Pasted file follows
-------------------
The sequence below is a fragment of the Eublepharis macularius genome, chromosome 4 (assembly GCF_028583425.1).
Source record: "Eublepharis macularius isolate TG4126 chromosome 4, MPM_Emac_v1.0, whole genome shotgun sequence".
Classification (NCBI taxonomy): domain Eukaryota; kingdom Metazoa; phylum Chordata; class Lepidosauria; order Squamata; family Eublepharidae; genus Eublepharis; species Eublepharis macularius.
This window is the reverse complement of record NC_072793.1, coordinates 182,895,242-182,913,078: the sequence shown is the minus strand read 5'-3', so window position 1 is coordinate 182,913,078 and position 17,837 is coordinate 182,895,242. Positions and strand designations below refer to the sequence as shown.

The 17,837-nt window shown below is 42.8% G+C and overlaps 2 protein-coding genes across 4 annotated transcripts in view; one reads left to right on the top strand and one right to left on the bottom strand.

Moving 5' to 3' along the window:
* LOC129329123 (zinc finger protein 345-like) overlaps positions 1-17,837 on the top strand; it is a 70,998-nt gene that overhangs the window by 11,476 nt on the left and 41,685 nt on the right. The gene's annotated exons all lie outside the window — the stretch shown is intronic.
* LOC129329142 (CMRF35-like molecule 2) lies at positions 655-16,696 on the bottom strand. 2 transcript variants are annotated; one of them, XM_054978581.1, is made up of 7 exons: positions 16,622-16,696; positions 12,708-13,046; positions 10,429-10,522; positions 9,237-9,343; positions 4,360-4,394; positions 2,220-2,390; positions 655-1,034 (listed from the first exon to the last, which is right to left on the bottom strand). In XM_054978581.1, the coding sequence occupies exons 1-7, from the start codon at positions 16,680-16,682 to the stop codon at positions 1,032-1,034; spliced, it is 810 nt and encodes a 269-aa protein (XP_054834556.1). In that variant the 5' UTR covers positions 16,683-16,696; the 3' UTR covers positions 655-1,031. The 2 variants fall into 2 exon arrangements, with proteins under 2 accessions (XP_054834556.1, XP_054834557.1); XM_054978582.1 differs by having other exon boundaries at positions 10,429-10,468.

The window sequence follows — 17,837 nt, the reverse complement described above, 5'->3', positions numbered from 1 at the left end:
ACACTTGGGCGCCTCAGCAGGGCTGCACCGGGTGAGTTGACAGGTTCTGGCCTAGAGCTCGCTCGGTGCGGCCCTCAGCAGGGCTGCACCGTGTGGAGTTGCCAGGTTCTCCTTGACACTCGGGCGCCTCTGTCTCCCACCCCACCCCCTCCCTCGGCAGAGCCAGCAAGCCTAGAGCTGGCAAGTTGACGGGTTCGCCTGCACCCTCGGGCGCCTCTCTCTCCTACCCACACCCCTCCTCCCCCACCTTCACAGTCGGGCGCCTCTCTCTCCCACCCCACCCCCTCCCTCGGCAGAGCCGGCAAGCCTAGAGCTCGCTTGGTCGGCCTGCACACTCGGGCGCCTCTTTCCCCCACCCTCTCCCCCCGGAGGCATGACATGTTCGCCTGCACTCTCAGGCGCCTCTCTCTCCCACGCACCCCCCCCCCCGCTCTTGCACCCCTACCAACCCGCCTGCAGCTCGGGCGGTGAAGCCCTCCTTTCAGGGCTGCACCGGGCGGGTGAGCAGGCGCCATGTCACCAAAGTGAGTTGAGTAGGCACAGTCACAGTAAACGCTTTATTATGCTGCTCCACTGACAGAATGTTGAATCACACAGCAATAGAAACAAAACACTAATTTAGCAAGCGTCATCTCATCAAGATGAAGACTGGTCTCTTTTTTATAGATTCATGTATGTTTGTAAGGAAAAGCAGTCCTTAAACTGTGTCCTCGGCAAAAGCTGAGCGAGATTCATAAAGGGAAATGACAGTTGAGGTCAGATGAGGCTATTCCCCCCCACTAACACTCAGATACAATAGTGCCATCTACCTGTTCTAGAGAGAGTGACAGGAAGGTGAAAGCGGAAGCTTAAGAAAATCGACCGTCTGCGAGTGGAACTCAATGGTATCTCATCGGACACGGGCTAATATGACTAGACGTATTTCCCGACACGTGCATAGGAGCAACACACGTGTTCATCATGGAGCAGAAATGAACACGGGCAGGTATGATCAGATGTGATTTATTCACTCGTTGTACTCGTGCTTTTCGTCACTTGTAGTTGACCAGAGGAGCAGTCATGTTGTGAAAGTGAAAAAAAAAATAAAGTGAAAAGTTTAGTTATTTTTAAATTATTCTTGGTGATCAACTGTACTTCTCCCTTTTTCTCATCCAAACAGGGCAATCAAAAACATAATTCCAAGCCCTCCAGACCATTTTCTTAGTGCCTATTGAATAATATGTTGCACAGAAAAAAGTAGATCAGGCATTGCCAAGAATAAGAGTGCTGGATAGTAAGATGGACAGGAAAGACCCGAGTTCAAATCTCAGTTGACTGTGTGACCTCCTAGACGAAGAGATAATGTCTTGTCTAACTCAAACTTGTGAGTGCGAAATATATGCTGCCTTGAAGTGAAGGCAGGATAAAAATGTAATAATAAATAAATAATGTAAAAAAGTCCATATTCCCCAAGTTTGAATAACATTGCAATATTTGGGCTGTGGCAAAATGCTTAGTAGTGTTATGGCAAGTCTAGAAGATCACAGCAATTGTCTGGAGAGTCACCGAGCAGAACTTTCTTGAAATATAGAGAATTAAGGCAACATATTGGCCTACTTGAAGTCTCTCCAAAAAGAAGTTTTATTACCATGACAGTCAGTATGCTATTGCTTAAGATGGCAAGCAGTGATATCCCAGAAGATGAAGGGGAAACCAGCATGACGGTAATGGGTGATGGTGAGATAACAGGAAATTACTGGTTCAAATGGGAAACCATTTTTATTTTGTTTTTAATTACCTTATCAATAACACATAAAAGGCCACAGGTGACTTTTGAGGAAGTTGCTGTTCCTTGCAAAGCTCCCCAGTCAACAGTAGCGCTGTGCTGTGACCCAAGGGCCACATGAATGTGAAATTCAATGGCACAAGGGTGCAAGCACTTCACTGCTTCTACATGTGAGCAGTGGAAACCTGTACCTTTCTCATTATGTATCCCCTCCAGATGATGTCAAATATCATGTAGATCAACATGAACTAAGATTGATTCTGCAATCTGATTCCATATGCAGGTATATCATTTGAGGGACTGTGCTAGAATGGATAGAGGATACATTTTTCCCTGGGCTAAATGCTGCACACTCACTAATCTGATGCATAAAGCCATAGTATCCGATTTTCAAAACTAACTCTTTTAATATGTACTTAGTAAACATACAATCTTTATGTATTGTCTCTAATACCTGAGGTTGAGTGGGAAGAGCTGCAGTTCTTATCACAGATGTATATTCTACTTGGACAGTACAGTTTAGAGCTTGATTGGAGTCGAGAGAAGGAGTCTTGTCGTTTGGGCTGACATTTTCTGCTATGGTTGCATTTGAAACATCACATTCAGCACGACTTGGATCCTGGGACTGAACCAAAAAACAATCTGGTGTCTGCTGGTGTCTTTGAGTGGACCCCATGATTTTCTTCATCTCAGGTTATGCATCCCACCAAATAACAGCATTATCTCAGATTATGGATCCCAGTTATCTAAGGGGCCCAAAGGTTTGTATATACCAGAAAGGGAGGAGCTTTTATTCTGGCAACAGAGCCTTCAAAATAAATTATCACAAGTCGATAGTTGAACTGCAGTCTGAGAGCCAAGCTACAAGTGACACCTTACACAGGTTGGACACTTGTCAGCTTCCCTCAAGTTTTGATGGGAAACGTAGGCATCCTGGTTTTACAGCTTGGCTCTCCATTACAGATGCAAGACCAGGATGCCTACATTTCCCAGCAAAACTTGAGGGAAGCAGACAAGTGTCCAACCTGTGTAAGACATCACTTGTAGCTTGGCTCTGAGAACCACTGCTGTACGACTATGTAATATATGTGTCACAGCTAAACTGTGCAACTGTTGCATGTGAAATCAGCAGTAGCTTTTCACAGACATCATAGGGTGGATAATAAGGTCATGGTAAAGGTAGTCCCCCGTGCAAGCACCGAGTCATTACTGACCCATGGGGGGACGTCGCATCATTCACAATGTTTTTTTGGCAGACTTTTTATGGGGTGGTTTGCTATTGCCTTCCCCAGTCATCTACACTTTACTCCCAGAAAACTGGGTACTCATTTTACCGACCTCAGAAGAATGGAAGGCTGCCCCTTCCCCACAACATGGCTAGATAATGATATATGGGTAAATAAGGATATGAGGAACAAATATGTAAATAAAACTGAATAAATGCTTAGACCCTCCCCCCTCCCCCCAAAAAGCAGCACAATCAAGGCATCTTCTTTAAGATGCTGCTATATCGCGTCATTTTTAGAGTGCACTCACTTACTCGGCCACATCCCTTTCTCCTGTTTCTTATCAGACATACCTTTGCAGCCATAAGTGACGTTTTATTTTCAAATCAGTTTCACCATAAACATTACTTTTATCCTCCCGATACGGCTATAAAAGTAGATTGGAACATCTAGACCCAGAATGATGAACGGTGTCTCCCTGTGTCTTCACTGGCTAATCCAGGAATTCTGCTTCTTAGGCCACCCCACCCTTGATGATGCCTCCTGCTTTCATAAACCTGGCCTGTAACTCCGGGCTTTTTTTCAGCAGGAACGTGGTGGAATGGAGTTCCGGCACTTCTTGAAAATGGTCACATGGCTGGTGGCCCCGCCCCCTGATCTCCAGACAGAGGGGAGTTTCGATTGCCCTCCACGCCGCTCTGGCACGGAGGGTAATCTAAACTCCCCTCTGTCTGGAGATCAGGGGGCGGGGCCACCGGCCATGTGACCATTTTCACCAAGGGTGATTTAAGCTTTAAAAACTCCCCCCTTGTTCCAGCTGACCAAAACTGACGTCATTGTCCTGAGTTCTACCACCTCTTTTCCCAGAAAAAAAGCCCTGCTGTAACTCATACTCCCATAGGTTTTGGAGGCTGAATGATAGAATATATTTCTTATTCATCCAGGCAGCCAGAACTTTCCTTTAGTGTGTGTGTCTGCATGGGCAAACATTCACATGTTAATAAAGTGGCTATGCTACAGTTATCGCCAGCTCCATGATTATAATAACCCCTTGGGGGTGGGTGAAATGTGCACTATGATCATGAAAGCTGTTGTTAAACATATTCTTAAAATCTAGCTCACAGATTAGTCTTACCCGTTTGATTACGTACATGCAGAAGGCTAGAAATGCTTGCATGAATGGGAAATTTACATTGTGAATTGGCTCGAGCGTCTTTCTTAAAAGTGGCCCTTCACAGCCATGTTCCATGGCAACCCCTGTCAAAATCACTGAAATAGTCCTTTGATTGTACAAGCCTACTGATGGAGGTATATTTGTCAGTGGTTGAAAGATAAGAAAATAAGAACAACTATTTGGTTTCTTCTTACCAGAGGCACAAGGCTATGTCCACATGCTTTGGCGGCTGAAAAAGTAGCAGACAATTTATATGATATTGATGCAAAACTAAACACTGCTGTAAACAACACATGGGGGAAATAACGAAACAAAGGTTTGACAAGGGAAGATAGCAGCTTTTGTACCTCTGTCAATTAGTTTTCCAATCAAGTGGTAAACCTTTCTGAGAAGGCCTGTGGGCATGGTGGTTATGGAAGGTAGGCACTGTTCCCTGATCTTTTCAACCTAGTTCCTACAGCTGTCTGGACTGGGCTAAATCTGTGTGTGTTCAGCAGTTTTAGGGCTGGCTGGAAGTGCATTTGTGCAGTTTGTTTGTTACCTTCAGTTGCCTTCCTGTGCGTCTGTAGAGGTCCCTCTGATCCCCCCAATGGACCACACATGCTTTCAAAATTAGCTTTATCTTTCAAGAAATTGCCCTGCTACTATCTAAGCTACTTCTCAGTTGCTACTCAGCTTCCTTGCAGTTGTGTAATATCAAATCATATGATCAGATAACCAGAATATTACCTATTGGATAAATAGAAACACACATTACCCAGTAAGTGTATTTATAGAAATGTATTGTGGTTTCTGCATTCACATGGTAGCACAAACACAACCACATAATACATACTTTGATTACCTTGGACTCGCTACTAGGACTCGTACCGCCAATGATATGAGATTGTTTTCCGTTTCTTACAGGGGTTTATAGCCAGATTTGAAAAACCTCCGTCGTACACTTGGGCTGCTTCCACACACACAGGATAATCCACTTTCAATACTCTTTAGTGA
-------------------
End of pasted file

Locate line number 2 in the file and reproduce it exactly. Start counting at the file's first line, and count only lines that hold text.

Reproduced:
Source record: "Eublepharis macularius isolate TG4126 chromosome 4, MPM_Emac_v1.0, whole genome shotgun sequence".